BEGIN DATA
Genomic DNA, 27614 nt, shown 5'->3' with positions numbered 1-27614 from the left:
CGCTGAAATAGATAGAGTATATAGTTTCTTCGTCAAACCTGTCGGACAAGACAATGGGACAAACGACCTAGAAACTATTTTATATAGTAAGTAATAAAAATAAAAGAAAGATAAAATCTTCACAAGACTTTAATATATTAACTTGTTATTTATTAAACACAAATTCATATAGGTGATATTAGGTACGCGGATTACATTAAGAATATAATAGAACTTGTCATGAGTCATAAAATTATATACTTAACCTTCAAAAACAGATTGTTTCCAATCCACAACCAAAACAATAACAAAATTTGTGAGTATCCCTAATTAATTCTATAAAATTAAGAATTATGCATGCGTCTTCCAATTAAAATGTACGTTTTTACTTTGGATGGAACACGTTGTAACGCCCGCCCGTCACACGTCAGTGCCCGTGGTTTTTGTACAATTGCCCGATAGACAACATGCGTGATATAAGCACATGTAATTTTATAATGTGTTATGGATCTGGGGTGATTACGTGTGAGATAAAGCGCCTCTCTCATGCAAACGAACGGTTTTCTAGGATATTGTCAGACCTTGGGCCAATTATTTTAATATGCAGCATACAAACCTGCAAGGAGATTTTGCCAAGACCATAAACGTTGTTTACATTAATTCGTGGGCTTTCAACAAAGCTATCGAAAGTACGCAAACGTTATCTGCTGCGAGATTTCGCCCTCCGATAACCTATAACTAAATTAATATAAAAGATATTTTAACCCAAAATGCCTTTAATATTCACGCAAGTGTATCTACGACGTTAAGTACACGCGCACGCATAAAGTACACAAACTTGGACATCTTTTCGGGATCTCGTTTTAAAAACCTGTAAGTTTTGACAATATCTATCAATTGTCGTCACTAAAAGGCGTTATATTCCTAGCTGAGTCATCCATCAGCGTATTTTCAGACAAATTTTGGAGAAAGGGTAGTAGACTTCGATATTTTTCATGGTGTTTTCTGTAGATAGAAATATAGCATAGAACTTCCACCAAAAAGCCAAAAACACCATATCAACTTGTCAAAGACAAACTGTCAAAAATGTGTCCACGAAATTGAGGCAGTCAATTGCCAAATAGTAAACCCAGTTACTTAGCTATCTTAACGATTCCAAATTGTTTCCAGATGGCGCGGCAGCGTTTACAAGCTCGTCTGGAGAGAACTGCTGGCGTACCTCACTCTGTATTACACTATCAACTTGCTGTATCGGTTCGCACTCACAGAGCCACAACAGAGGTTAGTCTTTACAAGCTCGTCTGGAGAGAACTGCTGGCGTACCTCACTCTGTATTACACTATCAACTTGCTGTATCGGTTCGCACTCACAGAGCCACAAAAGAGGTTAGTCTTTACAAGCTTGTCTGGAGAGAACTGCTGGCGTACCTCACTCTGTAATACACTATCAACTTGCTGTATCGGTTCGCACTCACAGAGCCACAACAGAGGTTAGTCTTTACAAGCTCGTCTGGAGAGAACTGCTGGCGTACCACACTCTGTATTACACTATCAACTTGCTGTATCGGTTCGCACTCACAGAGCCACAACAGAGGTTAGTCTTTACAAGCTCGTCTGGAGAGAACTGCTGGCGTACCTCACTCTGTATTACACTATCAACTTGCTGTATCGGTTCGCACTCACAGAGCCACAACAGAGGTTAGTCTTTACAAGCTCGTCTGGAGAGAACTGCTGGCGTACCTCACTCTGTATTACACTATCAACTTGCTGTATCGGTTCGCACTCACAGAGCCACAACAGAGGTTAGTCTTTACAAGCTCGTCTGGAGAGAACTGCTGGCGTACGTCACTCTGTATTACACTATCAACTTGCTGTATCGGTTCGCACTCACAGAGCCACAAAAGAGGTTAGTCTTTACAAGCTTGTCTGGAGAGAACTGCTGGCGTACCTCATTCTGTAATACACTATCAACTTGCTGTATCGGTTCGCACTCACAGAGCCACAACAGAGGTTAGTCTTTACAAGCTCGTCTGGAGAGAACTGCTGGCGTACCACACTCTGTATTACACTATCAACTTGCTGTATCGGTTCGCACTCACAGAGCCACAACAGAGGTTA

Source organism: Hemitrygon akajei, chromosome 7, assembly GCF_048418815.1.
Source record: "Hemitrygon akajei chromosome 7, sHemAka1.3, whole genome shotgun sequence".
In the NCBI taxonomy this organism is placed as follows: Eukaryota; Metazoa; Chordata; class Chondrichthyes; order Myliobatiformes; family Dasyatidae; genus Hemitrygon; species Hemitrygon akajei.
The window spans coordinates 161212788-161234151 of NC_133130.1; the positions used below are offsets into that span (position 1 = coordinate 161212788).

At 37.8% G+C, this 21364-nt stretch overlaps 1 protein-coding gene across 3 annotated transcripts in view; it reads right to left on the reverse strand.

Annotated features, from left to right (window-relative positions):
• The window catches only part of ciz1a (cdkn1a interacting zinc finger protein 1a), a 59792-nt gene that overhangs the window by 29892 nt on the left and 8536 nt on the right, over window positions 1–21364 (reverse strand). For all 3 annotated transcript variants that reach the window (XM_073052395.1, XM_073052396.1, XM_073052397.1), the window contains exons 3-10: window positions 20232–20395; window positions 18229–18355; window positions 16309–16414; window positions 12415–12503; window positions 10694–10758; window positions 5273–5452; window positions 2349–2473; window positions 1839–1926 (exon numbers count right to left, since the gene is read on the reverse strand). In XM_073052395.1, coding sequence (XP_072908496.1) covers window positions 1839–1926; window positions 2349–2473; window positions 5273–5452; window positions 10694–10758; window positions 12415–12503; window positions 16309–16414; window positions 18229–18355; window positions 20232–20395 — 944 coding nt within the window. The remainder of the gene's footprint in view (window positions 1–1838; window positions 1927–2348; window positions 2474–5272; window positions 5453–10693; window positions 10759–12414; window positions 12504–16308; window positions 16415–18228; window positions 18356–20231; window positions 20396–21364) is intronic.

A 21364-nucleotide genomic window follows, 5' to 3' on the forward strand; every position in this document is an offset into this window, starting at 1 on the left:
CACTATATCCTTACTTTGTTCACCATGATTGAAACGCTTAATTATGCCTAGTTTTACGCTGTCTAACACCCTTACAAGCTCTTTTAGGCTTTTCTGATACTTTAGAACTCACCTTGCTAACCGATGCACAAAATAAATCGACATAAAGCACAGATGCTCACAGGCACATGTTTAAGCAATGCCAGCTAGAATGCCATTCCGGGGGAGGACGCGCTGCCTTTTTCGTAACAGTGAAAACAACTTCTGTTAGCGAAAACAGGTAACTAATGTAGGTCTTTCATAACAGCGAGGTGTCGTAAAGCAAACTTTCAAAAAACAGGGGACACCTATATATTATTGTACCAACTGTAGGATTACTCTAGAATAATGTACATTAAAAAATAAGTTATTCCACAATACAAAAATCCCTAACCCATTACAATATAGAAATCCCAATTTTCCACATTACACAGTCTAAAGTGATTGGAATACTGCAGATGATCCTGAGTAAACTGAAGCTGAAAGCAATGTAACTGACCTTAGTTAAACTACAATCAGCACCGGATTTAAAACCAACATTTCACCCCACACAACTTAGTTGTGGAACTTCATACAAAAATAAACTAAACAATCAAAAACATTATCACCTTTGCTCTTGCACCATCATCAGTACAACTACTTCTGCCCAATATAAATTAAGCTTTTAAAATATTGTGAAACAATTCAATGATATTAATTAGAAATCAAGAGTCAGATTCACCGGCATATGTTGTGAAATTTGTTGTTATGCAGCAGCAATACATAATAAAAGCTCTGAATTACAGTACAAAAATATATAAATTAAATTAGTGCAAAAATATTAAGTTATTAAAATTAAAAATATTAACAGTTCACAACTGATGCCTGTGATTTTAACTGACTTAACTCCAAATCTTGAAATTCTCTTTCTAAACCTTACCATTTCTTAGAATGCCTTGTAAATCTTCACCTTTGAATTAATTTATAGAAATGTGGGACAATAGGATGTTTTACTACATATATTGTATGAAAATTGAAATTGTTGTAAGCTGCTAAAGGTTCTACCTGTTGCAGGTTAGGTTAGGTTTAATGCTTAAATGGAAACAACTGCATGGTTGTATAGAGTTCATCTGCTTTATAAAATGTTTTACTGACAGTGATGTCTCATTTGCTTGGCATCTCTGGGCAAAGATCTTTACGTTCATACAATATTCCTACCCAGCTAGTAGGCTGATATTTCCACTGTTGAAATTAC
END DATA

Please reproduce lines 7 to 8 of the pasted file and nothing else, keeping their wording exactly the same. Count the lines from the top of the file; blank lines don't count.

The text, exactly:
At 37.8% G+C, this 21364-nt stretch overlaps 1 protein-coding gene across 3 annotated transcripts in view; it reads right to left on the reverse strand.

Annotated features, from left to right (window-relative positions):